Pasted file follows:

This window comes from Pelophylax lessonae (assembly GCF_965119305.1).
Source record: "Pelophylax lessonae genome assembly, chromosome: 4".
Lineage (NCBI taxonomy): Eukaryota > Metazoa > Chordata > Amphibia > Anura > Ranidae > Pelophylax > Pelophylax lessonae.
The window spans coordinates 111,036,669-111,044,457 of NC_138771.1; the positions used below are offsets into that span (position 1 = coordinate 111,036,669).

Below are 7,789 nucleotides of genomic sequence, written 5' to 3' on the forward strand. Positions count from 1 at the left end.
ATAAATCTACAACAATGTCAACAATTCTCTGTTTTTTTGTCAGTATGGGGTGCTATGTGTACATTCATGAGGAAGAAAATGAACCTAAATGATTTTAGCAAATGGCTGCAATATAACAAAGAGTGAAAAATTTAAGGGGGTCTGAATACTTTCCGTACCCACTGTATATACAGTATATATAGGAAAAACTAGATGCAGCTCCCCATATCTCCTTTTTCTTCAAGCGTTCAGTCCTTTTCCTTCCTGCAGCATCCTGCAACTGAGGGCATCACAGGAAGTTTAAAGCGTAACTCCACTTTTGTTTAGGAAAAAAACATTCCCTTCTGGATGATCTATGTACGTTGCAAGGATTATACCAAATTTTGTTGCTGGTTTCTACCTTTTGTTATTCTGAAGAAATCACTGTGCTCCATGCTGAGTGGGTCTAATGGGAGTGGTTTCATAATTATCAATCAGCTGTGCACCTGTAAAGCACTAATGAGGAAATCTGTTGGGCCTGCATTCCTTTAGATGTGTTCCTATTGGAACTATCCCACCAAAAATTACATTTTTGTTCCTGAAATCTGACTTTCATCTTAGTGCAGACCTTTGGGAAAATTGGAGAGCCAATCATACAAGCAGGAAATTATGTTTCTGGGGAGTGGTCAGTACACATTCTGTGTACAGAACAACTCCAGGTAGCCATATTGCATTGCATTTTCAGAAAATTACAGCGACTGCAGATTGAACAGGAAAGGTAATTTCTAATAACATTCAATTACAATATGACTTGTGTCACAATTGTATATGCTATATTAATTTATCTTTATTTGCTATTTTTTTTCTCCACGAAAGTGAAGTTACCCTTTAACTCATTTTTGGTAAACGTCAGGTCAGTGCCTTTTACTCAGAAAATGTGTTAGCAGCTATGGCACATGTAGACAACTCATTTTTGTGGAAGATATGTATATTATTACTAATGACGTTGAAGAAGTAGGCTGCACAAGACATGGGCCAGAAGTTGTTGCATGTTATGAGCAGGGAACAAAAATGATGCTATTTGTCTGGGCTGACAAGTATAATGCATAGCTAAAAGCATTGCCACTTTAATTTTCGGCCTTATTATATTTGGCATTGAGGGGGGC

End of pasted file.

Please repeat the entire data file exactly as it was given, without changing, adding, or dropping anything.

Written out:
This window comes from Pelophylax lessonae (assembly GCF_965119305.1).
Source record: "Pelophylax lessonae genome assembly, chromosome: 4".
Lineage (NCBI taxonomy): Eukaryota > Metazoa > Chordata > Amphibia > Anura > Ranidae > Pelophylax > Pelophylax lessonae.
The window spans coordinates 111,036,669-111,044,457 of NC_138771.1; the positions used below are offsets into that span (position 1 = coordinate 111,036,669).

Below are 7,789 nucleotides of genomic sequence, written 5' to 3' on the forward strand. Positions count from 1 at the left end.
ATAAATCTACAACAATGTCAACAATTCTCTGTTTTTTTGTCAGTATGGGGTGCTATGTGTACATTCATGAGGAAGAAAATGAACCTAAATGATTTTAGCAAATGGCTGCAATATAACAAAGAGTGAAAAATTTAAGGGGGTCTGAATACTTTCCGTACCCACTGTATATACAGTATATATAGGAAAAACTAGATGCAGCTCCCCATATCTCCTTTTTCTTCAAGCGTTCAGTCCTTTTCCTTCCTGCAGCATCCTGCAACTGAGGGCATCACAGGAAGTTTAAAGCGTAACTCCACTTTTGTTTAGGAAAAAAACATTCCCTTCTGGATGATCTATGTACGTTGCAAGGATTATACCAAATTTTGTTGCTGGTTTCTACCTTTTGTTATTCTGAAGAAATCACTGTGCTCCATGCTGAGTGGGTCTAATGGGAGTGGTTTCATAATTATCAATCAGCTGTGCACCTGTAAAGCACTAATGAGGAAATCTGTTGGGCCTGCATTCCTTTAGATGTGTTCCTATTGGAACTATCCCACCAAAAATTACATTTTTGTTCCTGAAATCTGACTTTCATCTTAGTGCAGACCTTTGGGAAAATTGGAGAGCCAATCATACAAGCAGGAAATTATGTTTCTGGGGAGTGGTCAGTACACATTCTGTGTACAGAACAACTCCAGGTAGCCATATTGCATTGCATTTTCAGAAAATTACAGCGACTGCAGATTGAACAGGAAAGGTAATTTCTAATAACATTCAATTACAATATGACTTGTGTCACAATTGTATATGCTATATTAATTTATCTTTATTTGCTATTTTTTTTCTCCACGAAAGTGAAGTTACCCTTTAACTCATTTTTGGTAAACGTCAGGTCAGTGCCTTTTACTCAGAAAATGTGTTAGCAGCTATGGCACATGTAGACAACTCATTTTTGTGGAAGATATGTATATTATTACTAATGACGTTGAAGAAGTAGGCTGCACAAGACATGGGCCAGAAGTTGTTGCATGTTATGAGCAGGGAACAAAAATGATGCTATTTGTCTGGGCTGACAAGTATAATGCATAGCTAAAAGCATTGCCACTTTAATTTTCGGCCTTATTATATTTGGCATTGAGGGGGGC